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David Axelrod on Ron Suskind: 'Get him a fact-checker'

September 21, 2011|By Peter Nicholas
  • President Obama speaks with senior advisor David Axelrod and economic advisor Lawrence Summers in the Oval Office in 2009.
President Obama speaks with senior advisor David Axelrod and economic… (Pete Souza / White House )

No book about the Obama presidency appears to have unnerved the White House quite so much as "Confidence Men" by Ron Suskind, a Pulitzer Prize-winning journalist who has developed a niche in the specialized art of parting the curtain on presidential dealings.

The book gives a tough assessment of Obama's leadership style.  Brainy but untested, Obama proved unable to exert control over a dysfunctional economic team that was dubious about his orders, the book concludes.

Through Tweets and interviews, White House officials have sought to discredit the book, questioning its basic accuracy.

David Axelrod, a former senior White House aide, said in an interview Wednesday that Suskind relied too heavily on a few disgruntled sources who gave a warped picture of the West Wing.

"He's creating a bunch of fictional characters that were loosely based on people he encountered," Axelrod said. "And he wrote a book that was largely influenced by the point of view of a couple of people. … Obviously, this book was written from the point of view of some who had particular grievances. … But that didn't match the reality of what happened."

Axelrod spoke to Suskind for the book and, in one scene, describes his 89-year-old mother's reverence for Franklin D. Roosevelt, a president who left the public with the comforting feeling that "everything was going to be okay because he was … there."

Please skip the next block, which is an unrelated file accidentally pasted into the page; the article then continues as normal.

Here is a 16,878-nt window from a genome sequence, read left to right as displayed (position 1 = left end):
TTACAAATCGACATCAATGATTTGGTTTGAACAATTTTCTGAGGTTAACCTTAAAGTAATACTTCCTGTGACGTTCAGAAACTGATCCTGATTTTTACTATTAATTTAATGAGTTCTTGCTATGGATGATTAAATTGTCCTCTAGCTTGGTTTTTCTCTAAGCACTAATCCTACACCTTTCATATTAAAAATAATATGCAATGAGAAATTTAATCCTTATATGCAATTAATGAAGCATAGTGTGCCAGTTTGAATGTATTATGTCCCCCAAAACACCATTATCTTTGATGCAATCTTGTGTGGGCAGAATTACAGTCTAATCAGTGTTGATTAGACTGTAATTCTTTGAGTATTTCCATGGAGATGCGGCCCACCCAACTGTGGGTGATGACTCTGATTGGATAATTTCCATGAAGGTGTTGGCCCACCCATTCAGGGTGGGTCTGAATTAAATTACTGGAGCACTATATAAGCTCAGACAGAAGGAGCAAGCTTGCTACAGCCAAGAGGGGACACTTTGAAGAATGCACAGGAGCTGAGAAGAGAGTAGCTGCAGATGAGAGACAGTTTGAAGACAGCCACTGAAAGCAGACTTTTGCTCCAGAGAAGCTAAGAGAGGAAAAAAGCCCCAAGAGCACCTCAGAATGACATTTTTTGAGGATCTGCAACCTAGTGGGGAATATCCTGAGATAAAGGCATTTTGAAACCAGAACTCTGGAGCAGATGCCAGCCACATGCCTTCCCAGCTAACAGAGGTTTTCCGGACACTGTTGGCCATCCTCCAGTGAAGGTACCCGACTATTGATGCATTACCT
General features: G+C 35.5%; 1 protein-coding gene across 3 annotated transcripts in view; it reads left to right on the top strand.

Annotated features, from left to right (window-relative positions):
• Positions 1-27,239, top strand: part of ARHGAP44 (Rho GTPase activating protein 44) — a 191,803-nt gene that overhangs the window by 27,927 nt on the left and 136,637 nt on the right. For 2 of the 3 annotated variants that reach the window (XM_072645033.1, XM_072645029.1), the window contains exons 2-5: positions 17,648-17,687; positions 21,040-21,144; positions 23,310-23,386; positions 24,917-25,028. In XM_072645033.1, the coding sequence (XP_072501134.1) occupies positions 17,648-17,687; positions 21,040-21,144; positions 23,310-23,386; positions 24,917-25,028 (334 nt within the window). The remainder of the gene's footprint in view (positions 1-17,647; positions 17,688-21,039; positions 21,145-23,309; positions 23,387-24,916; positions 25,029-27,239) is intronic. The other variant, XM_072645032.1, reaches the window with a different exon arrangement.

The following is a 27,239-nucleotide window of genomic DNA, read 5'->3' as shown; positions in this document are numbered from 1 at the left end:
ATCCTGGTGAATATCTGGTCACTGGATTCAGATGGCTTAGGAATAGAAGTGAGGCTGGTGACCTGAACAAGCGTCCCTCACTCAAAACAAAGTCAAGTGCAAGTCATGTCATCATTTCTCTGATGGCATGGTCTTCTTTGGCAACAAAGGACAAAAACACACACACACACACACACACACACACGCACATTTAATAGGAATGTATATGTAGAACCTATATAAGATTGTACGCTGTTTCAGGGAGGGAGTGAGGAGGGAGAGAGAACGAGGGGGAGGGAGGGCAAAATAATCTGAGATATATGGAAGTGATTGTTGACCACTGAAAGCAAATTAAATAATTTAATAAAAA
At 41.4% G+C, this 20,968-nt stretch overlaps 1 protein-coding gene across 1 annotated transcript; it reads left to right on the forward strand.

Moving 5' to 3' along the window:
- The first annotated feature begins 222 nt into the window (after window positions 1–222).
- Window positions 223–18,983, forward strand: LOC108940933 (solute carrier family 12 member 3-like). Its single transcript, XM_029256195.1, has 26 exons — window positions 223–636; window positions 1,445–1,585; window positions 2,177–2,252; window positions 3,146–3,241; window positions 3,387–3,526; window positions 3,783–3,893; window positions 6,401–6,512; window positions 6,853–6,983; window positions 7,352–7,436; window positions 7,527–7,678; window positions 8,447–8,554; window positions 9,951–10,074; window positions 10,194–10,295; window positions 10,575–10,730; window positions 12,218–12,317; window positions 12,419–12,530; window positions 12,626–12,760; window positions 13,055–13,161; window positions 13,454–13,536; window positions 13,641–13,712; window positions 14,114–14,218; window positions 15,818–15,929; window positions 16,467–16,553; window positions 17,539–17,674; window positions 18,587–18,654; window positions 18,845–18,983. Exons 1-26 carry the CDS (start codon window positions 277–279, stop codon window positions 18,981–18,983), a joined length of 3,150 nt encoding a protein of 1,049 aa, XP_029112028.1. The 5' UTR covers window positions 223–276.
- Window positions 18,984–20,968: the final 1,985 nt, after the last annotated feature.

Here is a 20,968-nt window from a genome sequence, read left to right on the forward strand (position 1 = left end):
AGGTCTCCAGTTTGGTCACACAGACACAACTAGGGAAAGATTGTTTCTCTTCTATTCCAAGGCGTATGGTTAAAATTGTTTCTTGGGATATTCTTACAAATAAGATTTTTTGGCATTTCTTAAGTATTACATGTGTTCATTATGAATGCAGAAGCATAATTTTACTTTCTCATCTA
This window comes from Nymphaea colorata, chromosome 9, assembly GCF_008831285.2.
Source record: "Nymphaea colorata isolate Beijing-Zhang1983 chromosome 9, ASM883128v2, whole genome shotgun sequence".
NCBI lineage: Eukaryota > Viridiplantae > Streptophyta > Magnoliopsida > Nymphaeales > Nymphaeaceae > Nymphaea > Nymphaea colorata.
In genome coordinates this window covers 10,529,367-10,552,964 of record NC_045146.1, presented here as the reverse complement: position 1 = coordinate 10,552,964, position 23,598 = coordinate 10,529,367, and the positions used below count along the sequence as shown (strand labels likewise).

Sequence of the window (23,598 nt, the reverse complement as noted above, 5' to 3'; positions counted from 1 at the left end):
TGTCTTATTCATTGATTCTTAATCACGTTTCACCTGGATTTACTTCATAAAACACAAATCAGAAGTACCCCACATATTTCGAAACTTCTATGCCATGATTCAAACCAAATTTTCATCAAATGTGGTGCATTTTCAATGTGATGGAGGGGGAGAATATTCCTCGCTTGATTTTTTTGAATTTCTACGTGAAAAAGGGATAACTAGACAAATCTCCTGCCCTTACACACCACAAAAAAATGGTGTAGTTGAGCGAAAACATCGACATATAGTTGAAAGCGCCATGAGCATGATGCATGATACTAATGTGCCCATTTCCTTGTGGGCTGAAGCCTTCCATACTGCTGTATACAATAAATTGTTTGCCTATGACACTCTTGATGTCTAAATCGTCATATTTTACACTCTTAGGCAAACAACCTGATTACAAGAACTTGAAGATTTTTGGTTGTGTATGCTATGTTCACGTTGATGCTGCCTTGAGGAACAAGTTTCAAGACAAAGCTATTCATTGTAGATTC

Today, polls make clear Americans do not believe everything is going to be OK. And that's one reason the book poses a problem for the White House. With the dismal jobs picture certain to dominate the 2012 campaign, Obama can’t afford to be seen as lacking the basic managerial skills necessary to run his own economic team.

Axelrod disputed the notion that Obama was outmaneuvered by economic advisors including Treasury Secretary Timothy Geithner and Lawrence H. Summers, who resigned a year ago.

"There is no doubt that there was discord among" the economic team, Axelrod said. "And I've always said the same thing: If everybody on your team always tells you the same thing and always agrees with each other, you've got the wrong team. You don't want a monolithic point of view. Sometimes when the debates went on too long, the president was the guy who slammed the door shut on those and said, 'OK, here's what we’re going to do.'"

Suskind doesn't seem shaken up, though he acknowledged that the White House reaction has been "a little more personal than I would have anticipated."

Indeed.

Axelrod says of Suskind, "Get him a fact-checker."

Whatever Axelrod's objections, Suskind sees him as an important figure in the book. Inside the White House, senior aides viewed Axelrod as the main link to the 2008 campaign, when Obama presented himself as a force for moral and political renewal.

"Axelrod's is the voice the Obama people yearned for and were always waiting to see emerge," Suskind said. "In Axelrod's long riffs you see a little bit of a what-might-have-been quality."

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